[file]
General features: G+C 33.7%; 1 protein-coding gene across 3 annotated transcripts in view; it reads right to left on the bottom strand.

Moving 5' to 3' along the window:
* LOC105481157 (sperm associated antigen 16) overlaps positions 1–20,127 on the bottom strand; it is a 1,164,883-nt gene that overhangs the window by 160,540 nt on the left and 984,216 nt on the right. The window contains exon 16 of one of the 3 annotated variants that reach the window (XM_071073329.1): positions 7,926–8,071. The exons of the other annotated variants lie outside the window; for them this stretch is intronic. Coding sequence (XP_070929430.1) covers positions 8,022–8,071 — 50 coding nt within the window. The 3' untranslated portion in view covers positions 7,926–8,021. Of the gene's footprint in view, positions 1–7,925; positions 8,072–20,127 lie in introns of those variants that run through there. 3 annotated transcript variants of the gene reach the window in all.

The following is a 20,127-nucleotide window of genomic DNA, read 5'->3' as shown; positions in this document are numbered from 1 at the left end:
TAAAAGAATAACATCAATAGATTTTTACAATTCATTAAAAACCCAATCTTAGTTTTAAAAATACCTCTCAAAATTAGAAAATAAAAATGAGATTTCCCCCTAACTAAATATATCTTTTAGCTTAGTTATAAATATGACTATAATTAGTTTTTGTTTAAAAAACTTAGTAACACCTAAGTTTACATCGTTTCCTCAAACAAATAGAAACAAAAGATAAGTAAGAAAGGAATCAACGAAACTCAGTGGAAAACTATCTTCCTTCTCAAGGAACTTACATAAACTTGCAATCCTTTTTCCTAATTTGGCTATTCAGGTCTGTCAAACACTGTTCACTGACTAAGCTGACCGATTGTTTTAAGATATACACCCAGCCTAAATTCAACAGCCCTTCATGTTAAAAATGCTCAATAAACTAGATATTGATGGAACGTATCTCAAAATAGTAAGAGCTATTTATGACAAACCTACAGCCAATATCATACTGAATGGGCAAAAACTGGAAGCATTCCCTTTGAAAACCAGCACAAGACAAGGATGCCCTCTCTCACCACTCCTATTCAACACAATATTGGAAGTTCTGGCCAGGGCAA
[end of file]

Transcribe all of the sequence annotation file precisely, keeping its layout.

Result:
General features: G+C 33.7%; 1 protein-coding gene across 3 annotated transcripts in view; it reads right to left on the bottom strand.

Moving 5' to 3' along the window:
* LOC105481157 (sperm associated antigen 16) overlaps positions 1–20,127 on the bottom strand; it is a 1,164,883-nt gene that overhangs the window by 160,540 nt on the left and 984,216 nt on the right. The window contains exon 16 of one of the 3 annotated variants that reach the window (XM_071073329.1): positions 7,926–8,071. The exons of the other annotated variants lie outside the window; for them this stretch is intronic. Coding sequence (XP_070929430.1) covers positions 8,022–8,071 — 50 coding nt within the window. The 3' untranslated portion in view covers positions 7,926–8,021. Of the gene's footprint in view, positions 1–7,925; positions 8,072–20,127 lie in introns of those variants that run through there. 3 annotated transcript variants of the gene reach the window in all.

The following is a 20,127-nucleotide window of genomic DNA, read 5'->3' as shown; positions in this document are numbered from 1 at the left end:
TAAAAGAATAACATCAATAGATTTTTACAATTCATTAAAAACCCAATCTTAGTTTTAAAAATACCTCTCAAAATTAGAAAATAAAAATGAGATTTCCCCCTAACTAAATATATCTTTTAGCTTAGTTATAAATATGACTATAATTAGTTTTTGTTTAAAAAACTTAGTAACACCTAAGTTTACATCGTTTCCTCAAACAAATAGAAACAAAAGATAAGTAAGAAAGGAATCAACGAAACTCAGTGGAAAACTATCTTCCTTCTCAAGGAACTTACATAAACTTGCAATCCTTTTTCCTAATTTGGCTATTCAGGTCTGTCAAACACTGTTCACTGACTAAGCTGACCGATTGTTTTAAGATATACACCCAGCCTAAATTCAACAGCCCTTCATGTTAAAAATGCTCAATAAACTAGATATTGATGGAACGTATCTCAAAATAGTAAGAGCTATTTATGACAAACCTACAGCCAATATCATACTGAATGGGCAAAAACTGGAAGCATTCCCTTTGAAAACCAGCACAAGACAAGGATGCCCTCTCTCACCACTCCTATTCAACACAATATTGGAAGTTCTGGCCAGGGCAA